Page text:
Dolmen – Megalithic collective tomb, comprising a chamber, generally delimited by seven large blocks set on their ends (the uprights), surmounted by a large horizontal slab (the capstone); access was by means of a passage, lower than the chamber, of variable length and its entrance systematically facing East. The structure was in turn covered by a mound of earth and stones (the barrow).

Most dolmens were built between 3500 and 3000 BC.


Proto-megalithic tomb – Megalithic burial monument, generally for individual use, with a structure similar to that of a dolmen, although smaller in size.

Generally earlier than dolmens, most proto-megalithic tombs were built between 4000 and 3500 BC.


Neolithic – Era in which the first pastoral and farming communities emerged and were consolidated; in Portugal, it can be dated to the period between the 6th and 4th millennia BC. It was in this period that pottery and polished stone artifacts began to be manufactured.

In Portugal, Neolithic innovations appear to have originated in the Near East, where they had emerged a few millennia earlier.


Chalcolithic (Copper Age) – The period roughly corresponding to the 3rd millennium BC, in which metallurgy and the first fortifications emerged. It was a particularly rich period in the Alentejo. Towards the end of this period, however, signs of decadence and decline appeared.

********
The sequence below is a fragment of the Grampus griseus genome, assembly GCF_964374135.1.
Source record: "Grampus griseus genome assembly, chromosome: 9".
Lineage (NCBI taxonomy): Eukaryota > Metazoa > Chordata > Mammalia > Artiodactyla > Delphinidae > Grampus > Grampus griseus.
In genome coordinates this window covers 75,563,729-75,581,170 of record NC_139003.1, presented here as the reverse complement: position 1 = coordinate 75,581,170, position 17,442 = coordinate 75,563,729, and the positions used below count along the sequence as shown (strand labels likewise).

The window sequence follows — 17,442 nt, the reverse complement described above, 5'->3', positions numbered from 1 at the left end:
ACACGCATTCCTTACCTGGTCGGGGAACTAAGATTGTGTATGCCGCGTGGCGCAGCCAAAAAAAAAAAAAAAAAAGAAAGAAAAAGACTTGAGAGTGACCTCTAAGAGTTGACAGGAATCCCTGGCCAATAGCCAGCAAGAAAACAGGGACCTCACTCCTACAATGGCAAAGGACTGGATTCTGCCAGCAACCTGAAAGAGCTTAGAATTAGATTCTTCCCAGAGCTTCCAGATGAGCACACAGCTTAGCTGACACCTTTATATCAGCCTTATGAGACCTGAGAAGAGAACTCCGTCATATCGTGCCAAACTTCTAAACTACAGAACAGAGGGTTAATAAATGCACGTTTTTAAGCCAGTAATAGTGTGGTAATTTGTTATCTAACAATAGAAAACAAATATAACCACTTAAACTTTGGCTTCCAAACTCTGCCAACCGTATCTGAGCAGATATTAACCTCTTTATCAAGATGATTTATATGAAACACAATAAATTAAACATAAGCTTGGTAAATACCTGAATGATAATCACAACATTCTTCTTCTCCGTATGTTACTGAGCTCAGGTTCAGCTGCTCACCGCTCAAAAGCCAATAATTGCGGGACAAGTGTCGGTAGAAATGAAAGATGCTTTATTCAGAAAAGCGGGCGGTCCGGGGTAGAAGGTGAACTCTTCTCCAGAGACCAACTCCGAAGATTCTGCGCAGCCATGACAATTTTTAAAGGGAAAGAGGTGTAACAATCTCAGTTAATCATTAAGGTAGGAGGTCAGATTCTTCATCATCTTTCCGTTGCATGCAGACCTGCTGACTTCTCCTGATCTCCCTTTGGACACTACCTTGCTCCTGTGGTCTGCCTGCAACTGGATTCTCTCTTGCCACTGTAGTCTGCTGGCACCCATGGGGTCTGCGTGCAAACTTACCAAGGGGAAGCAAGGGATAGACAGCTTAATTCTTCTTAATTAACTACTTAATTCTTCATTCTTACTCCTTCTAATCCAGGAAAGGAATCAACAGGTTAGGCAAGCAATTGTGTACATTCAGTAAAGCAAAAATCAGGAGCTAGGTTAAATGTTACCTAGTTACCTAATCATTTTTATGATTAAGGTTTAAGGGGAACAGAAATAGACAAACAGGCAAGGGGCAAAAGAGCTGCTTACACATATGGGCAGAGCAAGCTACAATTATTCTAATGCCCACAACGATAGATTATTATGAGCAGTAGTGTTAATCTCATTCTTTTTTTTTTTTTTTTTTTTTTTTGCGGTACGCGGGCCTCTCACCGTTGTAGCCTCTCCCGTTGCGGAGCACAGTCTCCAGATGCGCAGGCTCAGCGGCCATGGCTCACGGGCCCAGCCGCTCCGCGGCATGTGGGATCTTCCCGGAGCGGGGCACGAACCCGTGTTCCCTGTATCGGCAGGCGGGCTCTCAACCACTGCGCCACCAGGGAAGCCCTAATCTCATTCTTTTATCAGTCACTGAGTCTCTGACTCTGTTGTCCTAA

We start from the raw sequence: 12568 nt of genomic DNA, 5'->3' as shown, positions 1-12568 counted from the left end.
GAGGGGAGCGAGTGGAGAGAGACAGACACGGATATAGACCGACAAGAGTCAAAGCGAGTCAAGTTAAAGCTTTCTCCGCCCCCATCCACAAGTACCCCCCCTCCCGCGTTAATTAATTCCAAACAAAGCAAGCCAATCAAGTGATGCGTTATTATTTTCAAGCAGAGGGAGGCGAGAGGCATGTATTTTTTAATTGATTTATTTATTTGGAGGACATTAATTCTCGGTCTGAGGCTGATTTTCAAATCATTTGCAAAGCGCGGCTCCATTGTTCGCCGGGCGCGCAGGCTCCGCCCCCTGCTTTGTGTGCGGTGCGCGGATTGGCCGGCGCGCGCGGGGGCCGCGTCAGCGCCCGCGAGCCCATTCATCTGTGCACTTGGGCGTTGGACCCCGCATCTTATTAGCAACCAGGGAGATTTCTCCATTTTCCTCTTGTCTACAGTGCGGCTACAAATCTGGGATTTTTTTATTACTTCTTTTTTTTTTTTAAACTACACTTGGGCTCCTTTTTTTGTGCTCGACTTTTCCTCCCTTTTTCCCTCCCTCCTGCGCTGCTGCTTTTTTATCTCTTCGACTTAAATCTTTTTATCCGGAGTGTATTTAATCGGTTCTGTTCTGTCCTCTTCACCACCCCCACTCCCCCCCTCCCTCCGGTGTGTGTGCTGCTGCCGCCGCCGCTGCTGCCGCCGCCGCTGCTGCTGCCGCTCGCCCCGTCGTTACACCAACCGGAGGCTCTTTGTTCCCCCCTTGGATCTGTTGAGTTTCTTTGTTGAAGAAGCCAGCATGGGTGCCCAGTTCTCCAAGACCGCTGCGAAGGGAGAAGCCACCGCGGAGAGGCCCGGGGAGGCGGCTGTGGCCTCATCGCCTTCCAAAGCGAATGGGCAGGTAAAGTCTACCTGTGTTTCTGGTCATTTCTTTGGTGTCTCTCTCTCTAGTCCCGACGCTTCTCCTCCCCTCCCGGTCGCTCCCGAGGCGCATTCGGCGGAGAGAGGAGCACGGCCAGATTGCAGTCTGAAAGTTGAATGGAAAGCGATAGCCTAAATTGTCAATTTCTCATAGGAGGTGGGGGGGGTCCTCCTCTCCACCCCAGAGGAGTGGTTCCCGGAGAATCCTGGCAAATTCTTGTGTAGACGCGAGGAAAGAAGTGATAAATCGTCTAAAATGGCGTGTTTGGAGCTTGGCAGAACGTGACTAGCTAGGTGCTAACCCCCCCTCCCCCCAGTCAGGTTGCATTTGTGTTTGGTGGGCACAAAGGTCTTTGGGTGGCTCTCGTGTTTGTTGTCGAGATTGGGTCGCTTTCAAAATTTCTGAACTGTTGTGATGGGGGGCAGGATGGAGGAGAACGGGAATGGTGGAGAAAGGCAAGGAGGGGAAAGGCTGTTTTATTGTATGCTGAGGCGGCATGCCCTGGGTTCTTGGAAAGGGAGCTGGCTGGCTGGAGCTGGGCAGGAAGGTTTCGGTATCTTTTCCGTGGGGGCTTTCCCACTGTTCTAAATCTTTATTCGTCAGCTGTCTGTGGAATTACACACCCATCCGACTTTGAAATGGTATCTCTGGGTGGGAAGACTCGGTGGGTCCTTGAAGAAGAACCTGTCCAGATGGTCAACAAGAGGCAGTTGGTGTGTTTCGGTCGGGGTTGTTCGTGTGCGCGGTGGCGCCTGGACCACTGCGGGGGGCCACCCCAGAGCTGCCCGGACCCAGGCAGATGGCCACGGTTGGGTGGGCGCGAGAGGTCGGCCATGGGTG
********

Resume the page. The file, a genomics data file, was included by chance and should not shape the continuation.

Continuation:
Bronze Age – A period generally dated from 2000 to 800 BC. In the Alentejo region, the early stages appear to have corresponded to a period of severe demographic crisis; in the Late Bronze Age (1200-800 BC) the scenario changed substantially with the appearance of large fortified settlements and strong evidence of an increasingly complex society.


1st Iron Age – A period which in Portugal began around the 8th century BC and corresponded to profound transformations triggered by the integration of trading circuits dominated by the Phoenicians. The most striking innovations were the spread of iron weapons, the potter's wheel, the use of writing and the planting of vines.


Cinerary urn – Clay vessels in which the ashes of cremated bodies were kept.


Carinated bowl – A composite pottery bowl, formed by two distinct parts: the lower part generally rounded and the upper part cylindrical or conical. The two parts are separated by a more or less pronounced angle (the carina or keel).


Mesolithic – Cultural period that corresponds to the last hunter-gatherers. Some Mesolithic societies achieve a certain level of social complexity, with broad spectrum economies, closely bound to aquatic resources, and a certain level of sedentism.


Shell middens – Burial structures consisting of large artificial mounds resulting from the accumulation of shells and earth over burials. They are complex monuments that herald the great Neolithic burial constructions.


Megalithism – An almost worldwide cultural phenomenon that consists of the use of large stones in ritual constructions (burial and other). It is common in most prehistoric European societies (from the Neolithic to the Iron Age).


Silo – Pit in the ground used to store cereals and other seeds in suitable conditions to prevent their spoilage.